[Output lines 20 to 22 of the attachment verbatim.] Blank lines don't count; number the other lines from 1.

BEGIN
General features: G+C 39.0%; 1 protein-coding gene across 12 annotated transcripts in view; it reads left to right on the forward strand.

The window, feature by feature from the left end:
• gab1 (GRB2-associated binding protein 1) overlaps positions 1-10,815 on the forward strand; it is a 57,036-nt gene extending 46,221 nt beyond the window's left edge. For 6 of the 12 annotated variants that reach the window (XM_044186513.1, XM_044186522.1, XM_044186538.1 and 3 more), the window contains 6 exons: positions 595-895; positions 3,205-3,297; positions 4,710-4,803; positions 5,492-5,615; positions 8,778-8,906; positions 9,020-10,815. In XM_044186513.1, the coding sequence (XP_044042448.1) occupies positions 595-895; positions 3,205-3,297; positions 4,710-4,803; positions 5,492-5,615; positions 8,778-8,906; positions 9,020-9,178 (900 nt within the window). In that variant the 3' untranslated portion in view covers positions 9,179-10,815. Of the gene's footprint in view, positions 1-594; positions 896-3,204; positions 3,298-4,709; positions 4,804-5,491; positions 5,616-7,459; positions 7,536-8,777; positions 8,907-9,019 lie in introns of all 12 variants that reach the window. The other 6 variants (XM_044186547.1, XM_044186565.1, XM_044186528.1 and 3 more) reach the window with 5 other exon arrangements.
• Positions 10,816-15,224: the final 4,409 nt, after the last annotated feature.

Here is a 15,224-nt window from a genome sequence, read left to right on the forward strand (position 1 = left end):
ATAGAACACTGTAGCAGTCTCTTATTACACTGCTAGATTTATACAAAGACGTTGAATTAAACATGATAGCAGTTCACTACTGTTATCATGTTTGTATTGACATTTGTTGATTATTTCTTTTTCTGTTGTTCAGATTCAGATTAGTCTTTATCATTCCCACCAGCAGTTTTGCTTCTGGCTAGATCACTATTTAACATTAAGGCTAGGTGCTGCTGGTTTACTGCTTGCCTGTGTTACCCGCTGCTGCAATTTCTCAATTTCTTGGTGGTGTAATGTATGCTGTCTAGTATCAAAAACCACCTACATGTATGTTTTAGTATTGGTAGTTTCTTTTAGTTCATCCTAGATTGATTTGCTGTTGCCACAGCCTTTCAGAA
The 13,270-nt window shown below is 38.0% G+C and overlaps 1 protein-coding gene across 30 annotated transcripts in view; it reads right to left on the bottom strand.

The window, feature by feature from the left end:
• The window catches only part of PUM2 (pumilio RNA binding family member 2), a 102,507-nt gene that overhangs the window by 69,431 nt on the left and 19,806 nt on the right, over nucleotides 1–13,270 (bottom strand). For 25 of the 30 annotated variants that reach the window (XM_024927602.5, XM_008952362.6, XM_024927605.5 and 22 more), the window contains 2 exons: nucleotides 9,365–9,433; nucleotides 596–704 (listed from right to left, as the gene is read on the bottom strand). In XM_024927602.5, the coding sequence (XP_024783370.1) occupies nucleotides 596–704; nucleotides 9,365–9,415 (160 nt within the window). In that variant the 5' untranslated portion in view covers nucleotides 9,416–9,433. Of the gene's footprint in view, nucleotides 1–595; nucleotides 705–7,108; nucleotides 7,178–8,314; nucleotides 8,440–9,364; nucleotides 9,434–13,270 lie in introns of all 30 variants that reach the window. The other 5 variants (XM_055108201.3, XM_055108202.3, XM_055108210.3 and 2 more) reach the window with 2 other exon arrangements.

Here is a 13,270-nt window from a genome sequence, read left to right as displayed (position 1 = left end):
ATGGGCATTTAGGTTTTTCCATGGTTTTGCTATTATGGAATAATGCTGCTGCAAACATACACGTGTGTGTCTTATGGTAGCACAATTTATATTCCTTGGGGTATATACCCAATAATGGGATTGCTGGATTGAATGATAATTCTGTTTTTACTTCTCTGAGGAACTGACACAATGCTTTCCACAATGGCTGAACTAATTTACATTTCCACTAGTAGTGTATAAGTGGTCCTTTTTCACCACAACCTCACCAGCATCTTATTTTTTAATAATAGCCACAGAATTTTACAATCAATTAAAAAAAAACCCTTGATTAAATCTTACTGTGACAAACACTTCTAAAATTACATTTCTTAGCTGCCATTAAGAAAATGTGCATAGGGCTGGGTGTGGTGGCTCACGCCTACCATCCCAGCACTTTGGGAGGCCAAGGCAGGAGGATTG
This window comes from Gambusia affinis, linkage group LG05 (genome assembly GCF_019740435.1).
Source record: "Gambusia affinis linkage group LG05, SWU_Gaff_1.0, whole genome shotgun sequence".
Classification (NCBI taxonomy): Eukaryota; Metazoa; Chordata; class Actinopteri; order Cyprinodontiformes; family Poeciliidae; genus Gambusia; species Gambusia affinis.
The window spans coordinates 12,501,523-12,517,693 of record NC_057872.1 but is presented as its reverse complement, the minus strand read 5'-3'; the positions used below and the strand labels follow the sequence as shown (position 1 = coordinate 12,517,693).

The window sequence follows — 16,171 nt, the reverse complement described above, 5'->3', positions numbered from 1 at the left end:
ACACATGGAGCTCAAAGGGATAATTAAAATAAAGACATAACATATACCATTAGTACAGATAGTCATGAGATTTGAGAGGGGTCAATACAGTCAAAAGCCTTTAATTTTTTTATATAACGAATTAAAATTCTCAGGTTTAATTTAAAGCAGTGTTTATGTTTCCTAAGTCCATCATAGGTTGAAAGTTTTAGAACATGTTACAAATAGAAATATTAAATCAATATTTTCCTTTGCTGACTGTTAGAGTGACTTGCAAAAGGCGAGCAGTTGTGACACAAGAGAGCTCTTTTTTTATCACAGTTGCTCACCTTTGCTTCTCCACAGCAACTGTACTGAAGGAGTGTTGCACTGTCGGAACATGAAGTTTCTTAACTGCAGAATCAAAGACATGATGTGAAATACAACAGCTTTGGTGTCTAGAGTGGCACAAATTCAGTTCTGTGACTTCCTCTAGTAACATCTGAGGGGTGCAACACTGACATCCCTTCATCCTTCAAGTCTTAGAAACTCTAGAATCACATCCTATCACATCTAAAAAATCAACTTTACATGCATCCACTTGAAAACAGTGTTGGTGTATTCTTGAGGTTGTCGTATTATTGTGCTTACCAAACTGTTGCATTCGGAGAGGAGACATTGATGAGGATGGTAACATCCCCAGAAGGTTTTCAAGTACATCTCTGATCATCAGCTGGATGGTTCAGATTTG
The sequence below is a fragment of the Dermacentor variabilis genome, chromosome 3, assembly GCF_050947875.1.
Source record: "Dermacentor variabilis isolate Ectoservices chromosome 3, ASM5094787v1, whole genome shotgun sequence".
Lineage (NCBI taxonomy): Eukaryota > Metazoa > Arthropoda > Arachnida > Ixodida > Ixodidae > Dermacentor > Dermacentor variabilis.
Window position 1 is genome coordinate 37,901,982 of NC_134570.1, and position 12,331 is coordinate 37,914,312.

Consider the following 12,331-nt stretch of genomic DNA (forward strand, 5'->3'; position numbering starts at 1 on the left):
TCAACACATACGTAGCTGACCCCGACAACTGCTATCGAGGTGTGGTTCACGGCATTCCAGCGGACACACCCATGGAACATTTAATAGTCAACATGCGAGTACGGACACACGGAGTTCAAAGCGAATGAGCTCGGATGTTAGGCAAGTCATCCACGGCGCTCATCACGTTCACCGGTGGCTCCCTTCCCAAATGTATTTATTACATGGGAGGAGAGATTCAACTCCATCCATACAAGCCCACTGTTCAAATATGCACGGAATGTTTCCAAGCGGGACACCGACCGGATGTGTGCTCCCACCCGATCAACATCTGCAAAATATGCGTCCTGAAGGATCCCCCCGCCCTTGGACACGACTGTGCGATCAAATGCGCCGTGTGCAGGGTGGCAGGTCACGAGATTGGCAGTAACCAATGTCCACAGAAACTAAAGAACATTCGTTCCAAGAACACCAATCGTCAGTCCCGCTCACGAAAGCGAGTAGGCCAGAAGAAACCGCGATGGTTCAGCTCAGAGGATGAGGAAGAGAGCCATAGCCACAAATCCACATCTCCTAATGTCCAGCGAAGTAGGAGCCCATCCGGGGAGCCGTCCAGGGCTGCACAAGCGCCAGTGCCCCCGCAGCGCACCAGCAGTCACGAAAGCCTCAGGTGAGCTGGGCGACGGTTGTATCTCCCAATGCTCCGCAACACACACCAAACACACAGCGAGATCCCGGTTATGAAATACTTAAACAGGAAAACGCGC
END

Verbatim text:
Lineage (NCBI taxonomy): Eukaryota > Metazoa > Arthropoda > Arachnida > Ixodida > Ixodidae > Dermacentor > Dermacentor variabilis.
Window position 1 is genome coordinate 37,901,982 of NC_134570.1, and position 12,331 is coordinate 37,914,312.

Consider the following 12,331-nt stretch of genomic DNA (forward strand, 5'->3'; position numbering starts at 1 on the left):